The village of Tregony is known as the 'gateway to the Roseland'. The exceptionally wide Fore Street is a relic from the days when this was a busy port with traffic to match. Tregony was once considered a town and in the 14th Century it was surrounded by busy woollen mills producing a rough serge aptly named ‘Tregony cloth’. A long time before that, it is thought that the Phoenician and Roman traders sailed here to trade tin. The river was navigable all the way to Tregony bridge, some fifteen miles from the sea, long before the ports of Truro, Penryn and Falmouth grew in importance.
King James I gave the town free borough status. Tregony was entitled to return two elected representatives to Westminster This privilege was revived by Elizabeth I and retained until it was disefranchised by the 1832 Reform Act when the borough had become one of the so called ‘Rotten Boroughs’ plagued by corruption.
These days the river is silted up in part due to run off due to deforestation and agriculture and also due to tin streaming and china clay processing upstream at St Stephen. For a while enterprising locals took advantage of this and silt dredged from the river was used to make bricks in a factory at nearby Ruan Lanihorne.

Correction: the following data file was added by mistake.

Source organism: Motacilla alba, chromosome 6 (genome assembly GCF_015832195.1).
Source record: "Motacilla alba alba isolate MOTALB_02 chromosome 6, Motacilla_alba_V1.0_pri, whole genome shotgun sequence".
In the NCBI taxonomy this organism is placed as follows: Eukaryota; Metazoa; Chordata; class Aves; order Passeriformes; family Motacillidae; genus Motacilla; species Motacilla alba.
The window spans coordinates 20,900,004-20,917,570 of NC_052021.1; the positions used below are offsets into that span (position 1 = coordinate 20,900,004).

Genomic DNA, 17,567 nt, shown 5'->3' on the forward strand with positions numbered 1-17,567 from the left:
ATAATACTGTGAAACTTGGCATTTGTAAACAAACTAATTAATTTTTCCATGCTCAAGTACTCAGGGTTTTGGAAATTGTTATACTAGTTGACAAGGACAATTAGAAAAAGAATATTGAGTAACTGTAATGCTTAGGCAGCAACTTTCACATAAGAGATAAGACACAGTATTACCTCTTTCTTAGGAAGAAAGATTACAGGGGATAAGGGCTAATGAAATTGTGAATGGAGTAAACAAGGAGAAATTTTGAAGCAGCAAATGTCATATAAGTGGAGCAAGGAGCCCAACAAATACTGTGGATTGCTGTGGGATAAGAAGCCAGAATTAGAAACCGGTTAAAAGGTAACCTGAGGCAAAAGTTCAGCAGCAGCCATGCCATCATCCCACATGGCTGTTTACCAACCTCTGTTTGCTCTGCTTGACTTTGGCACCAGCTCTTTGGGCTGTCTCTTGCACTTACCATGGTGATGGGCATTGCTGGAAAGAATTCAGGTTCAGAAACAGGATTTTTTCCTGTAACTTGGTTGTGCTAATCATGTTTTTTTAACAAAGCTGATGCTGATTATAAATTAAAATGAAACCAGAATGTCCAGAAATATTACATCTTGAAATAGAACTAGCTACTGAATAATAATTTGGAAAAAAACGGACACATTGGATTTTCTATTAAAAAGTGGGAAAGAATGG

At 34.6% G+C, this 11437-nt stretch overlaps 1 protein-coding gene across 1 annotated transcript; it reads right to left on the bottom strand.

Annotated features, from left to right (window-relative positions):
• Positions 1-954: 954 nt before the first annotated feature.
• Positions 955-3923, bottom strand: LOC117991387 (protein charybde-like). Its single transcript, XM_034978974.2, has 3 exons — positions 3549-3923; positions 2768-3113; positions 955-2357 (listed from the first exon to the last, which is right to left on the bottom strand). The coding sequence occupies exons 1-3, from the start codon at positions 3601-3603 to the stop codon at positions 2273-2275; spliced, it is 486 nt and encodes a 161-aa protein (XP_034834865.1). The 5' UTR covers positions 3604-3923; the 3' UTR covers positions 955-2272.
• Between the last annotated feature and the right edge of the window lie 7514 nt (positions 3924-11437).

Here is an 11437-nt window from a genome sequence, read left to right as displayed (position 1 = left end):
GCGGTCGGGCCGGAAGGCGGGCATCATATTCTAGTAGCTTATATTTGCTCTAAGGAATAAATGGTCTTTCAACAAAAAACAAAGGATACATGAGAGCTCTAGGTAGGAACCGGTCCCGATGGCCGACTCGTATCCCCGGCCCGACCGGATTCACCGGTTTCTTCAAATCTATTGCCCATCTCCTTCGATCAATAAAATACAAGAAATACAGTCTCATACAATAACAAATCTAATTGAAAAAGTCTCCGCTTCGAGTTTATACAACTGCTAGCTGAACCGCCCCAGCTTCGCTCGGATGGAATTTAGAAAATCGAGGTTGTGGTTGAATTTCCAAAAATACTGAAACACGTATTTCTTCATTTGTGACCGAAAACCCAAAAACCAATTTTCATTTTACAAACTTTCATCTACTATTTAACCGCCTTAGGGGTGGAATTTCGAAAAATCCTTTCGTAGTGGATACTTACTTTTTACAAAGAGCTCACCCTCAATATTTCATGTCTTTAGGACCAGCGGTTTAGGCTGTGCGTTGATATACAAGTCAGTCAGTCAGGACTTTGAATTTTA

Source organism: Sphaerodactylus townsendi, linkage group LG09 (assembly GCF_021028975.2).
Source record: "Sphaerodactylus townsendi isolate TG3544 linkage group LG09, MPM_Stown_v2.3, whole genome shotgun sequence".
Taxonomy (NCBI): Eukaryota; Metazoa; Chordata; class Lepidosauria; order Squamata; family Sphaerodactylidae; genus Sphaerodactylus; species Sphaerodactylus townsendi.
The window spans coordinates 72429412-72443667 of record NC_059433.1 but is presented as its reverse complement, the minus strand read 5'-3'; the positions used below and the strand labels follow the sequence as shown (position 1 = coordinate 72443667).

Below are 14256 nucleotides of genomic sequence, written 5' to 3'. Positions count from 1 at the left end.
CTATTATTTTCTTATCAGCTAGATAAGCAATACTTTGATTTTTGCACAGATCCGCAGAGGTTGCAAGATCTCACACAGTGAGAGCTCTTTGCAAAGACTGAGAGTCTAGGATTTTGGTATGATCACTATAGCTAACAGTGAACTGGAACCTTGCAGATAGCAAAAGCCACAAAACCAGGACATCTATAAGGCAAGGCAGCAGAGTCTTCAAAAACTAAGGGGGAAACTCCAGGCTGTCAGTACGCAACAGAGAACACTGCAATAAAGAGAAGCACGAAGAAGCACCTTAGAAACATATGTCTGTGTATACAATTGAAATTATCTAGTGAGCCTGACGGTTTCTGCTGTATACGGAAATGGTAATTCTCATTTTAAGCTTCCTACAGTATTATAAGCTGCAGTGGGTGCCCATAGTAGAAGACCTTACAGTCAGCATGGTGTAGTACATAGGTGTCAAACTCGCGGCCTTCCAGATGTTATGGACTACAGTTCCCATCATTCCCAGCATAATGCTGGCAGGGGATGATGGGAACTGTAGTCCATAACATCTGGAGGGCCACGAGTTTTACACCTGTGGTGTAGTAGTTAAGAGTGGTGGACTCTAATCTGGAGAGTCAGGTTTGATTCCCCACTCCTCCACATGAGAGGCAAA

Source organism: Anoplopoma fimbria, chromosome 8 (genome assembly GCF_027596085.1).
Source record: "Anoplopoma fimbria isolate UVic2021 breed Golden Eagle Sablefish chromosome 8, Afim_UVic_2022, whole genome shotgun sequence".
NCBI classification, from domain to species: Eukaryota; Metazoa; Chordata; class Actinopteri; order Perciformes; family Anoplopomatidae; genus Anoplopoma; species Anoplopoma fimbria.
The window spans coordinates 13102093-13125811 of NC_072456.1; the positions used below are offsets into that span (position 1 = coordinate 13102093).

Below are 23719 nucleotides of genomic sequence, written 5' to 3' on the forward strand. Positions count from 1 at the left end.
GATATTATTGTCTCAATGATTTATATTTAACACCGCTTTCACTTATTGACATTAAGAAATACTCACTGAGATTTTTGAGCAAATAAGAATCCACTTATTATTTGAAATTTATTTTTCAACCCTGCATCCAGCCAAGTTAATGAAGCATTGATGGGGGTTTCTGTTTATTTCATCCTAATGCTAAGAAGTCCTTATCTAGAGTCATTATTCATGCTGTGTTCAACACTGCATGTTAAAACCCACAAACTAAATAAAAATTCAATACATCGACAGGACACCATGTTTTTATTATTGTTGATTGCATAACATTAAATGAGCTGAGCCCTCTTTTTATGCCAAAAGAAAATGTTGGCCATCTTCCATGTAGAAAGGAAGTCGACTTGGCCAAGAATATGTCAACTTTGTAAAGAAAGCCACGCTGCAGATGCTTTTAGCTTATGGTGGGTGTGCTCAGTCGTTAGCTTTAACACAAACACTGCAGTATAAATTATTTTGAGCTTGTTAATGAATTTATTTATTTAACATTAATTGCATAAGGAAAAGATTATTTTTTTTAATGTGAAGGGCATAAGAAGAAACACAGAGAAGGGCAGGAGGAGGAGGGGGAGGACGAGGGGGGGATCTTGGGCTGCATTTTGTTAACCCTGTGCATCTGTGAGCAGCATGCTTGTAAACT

Despite its decline as a port the village retains its charm. Things worth looking out for are the unusual clock tower on Fore Street and the seventeenth century almshouses which boast an unusual wooden gallery. The site of a twelfth century Norman castle known as ‘Treg-ney’ from which the village got its name is situated on Tregony Hill.
The woods and riverside in the area between here and Ruan Lanihorne are fantastic to explore. The Ruan River is also a firm favourite with ornithologists and twitchers.
You can expect a warm welcome at the Kings Arms in Fore Street which has a reputation for fine food in a friendly atmosphere. A pint of fine ale beside the open fire in winter or a cool drink in the walled garden in summer shouldn’t be missed.